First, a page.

Stevie Wonder is 60 years old today. Only 60? Seems that he’s been around forever. I guess that’s what happens when you’re dubbed the “12-year-old genius.” Wish I had the time to indicate all of his significance in my musical life. Among other things, I’ve stated that he and Paul Simon were THE two most important artists in my record collection in the 1970s. Here are just some highlights.
Really don’t remember the earlier singles, such as “Fingertips, Part 2”, except as an oldie. The first song I recall listened to, on the radio, was Uptight (Everything’s Alright) in 1966. I loved it! Later, I got an album from my sister’s godfather, of all people, of Bill Cosby called Silver Throat, where he sings a parody of Uptight called Little Old Man.
My sister owned the 1966 album Down to Earth, containing the title track and A Place In the Sun, the latter a song written by Stevie that everyone at the time seemed compelled to cover. I owned 1970’s Signed Sealed Delivered.
Possibly my favorite Wonder song in the early years was 1967’s “I Was Made to Love Her”
Jump to the seventies, the classic period: I owned every album Stevie put out, starting with 1972’s Talking Book (with Superstition and You Are the Sunshine of My Life); 1973’s Innervisions (Higher Ground, Living for the City) and 1974’s Fulfillingness’ First Finale (You Haven’t Done Nothin’ (with The Jackson 5), Boogie On Reggae Woman. I remember hanging out, more than once with one of my political science professors, at his house, listening to those latter two albums.
One of my personal anthems after the breakup of my college romance bame from Talking Book and started with:
“Shattered dreams, worthless years,
Here am I encased inside a hollow shell,
Life began, then was done,
Now I stare into a cold and empty well”
With the hope of a future with someone, yet unknown:
“I believe when I fall in love with you it will be forever.”
I find that song still makes me incredibly wistful.
I remember watching Paul Simon’s famous quote on the Grammys, when he won for Album of the Year for Still Crazy After All These Years (another melancholy linchpin). In his acceptance speech, Simon jokingly thanked Stevie Wonder for not releasing an album that year; Wonder had won the previoous two years, and would the following year.
In the gap between FFF and the next album, I discovered 1971’s Where I’m Coming From and Music of My Mind from 1972, the latter album particularly underrated.
The Grammy winner for 1976 was Songs in the Key of Life, featuring Sir Duke, Isn’t She Lovely, Sir Duke, and my favorite As. It also featured Pastime Paradise, which was later transformed into Coolio’s Gangsta Paradise, which was in turn parodied as Amish Paradise by Weird Al Yankovic.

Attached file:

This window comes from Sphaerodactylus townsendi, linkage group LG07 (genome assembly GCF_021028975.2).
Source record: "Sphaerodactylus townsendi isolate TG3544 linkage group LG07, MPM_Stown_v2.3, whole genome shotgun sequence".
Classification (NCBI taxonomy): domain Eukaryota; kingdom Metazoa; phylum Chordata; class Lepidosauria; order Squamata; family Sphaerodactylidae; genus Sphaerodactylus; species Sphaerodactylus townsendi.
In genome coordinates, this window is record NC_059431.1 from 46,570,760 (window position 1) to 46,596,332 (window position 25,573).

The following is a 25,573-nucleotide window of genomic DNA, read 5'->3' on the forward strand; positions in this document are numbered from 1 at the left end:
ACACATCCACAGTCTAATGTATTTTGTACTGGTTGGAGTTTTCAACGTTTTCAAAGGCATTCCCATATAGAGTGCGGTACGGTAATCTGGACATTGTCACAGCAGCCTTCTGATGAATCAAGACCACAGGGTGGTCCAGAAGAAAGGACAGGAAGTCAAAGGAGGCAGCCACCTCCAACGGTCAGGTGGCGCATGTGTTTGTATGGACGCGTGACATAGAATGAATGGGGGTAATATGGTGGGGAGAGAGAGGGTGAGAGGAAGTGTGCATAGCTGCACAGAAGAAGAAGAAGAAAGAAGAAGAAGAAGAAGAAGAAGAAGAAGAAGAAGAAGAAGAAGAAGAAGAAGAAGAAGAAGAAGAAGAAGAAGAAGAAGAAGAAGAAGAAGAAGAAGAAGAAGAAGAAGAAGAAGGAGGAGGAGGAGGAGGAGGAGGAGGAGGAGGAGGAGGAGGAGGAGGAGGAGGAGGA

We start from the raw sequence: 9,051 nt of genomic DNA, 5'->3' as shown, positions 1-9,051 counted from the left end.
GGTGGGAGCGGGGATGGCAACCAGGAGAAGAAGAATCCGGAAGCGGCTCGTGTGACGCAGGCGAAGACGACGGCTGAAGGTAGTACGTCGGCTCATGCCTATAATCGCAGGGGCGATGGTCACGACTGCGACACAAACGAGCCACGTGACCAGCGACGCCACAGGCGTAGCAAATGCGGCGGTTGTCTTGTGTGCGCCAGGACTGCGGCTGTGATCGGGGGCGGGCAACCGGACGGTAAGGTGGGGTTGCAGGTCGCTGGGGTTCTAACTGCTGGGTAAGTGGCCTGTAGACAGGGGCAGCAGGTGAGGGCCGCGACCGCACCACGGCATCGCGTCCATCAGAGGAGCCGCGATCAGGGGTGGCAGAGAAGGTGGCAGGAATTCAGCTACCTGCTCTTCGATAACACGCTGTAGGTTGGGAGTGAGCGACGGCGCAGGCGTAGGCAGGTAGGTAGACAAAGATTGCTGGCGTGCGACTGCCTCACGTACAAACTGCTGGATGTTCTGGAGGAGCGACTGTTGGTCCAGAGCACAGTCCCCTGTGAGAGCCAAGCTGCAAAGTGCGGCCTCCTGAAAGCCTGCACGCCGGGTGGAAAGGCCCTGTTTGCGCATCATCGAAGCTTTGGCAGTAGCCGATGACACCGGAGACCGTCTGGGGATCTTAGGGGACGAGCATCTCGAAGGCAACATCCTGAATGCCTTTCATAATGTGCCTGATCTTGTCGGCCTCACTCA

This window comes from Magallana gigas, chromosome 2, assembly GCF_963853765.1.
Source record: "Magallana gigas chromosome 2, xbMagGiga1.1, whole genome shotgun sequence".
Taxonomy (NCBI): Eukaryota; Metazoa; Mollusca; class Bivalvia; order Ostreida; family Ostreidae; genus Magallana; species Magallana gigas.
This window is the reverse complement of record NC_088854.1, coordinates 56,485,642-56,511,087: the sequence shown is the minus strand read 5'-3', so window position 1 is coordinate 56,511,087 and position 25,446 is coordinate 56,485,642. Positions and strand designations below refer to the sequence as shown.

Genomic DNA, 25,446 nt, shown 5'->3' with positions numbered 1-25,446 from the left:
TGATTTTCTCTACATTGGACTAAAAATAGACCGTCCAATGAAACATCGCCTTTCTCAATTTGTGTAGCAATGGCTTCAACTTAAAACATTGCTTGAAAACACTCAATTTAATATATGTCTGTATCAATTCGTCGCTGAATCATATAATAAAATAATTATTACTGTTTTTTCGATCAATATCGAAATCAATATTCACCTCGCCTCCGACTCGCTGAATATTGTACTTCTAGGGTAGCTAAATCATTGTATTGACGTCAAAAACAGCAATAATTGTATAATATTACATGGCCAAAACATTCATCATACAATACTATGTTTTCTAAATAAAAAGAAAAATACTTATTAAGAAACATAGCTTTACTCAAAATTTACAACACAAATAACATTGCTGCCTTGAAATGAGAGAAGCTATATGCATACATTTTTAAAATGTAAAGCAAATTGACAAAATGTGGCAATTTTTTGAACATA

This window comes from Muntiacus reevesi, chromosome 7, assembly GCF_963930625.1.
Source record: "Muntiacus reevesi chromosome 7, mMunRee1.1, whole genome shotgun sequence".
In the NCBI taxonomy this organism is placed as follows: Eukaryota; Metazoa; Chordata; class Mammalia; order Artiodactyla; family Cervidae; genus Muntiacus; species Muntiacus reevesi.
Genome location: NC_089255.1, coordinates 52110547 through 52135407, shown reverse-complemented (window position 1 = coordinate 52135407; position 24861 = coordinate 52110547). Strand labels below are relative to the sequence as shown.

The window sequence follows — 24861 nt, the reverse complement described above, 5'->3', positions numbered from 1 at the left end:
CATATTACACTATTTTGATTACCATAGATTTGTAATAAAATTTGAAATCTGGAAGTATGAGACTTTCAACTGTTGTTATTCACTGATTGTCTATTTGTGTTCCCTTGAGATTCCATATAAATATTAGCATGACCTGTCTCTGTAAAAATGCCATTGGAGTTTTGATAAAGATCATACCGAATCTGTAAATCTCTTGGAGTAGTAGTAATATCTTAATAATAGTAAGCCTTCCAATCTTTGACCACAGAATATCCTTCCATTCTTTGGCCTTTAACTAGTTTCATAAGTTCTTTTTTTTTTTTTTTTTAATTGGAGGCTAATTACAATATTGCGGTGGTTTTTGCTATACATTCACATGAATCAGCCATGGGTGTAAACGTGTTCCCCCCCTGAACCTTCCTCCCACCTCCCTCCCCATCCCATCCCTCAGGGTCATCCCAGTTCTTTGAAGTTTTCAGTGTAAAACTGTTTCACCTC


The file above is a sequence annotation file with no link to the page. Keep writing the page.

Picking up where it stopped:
I bought this 3-LP retrospective called Looking Back, which contained all his charting singles from 1963 through 1970.
1979 brought the strangely unsatisfying, and sometimes weird double album Journey through the Secret Life of Plants, but it was followed by the solid Hotter than July in 1980, with Master Blaster (Jammin), I Ain’t Gonna Stand For It and the song that helped make the Martin Luther King Jr. holiday a reality, Happy Birthday.
Have all of his subsequent albums that contain new material, some pretty good (Characters), some not so much (Woman in Red soundtrack).
I had this friend Donna. One of our shared passions was Stevie Wonder. At one point I put together a mixed cassette of songs he performed on that were NOT on Stevie albums for her. Didn’t have We Are the World (great duet with Springsteen) or That’s What Friends Are For (a bit treacly). But it did include, I believe:
*That collaboration with Paul McCartney on the latter’s Tug of War album. It is NOT Ebony and Ivory. What’s That You’re Doing, Stevie back in form, and Paul at his rubber soul best.
*I’m the One Who Loves You from Tribute To Curtis Mayfield
*St. Louis Blues from Gershwin’s World (Herbie Hancock)
*Let’s Get Serious by Jermaine Jackson
*Seasons of Love from Rent
*A couple songs from Quincy Jones albums
*Others from this list
Donna died a few years back and I wish I had made a copy of the playlist for myself.
Stevie is mostly in the accolades mode, Gershwin award and the like. Strange for a man so relatively young. His album of five years ago I wasn’t thrilled with, and he puts out more compilations and reissues than new stuff. But in his prime, he was a sensational singer/songwriter. His keyboard playing was revolutionary at the time. So I must wish HIM “happy birthday”.
a Stevie Wonder YouTube channel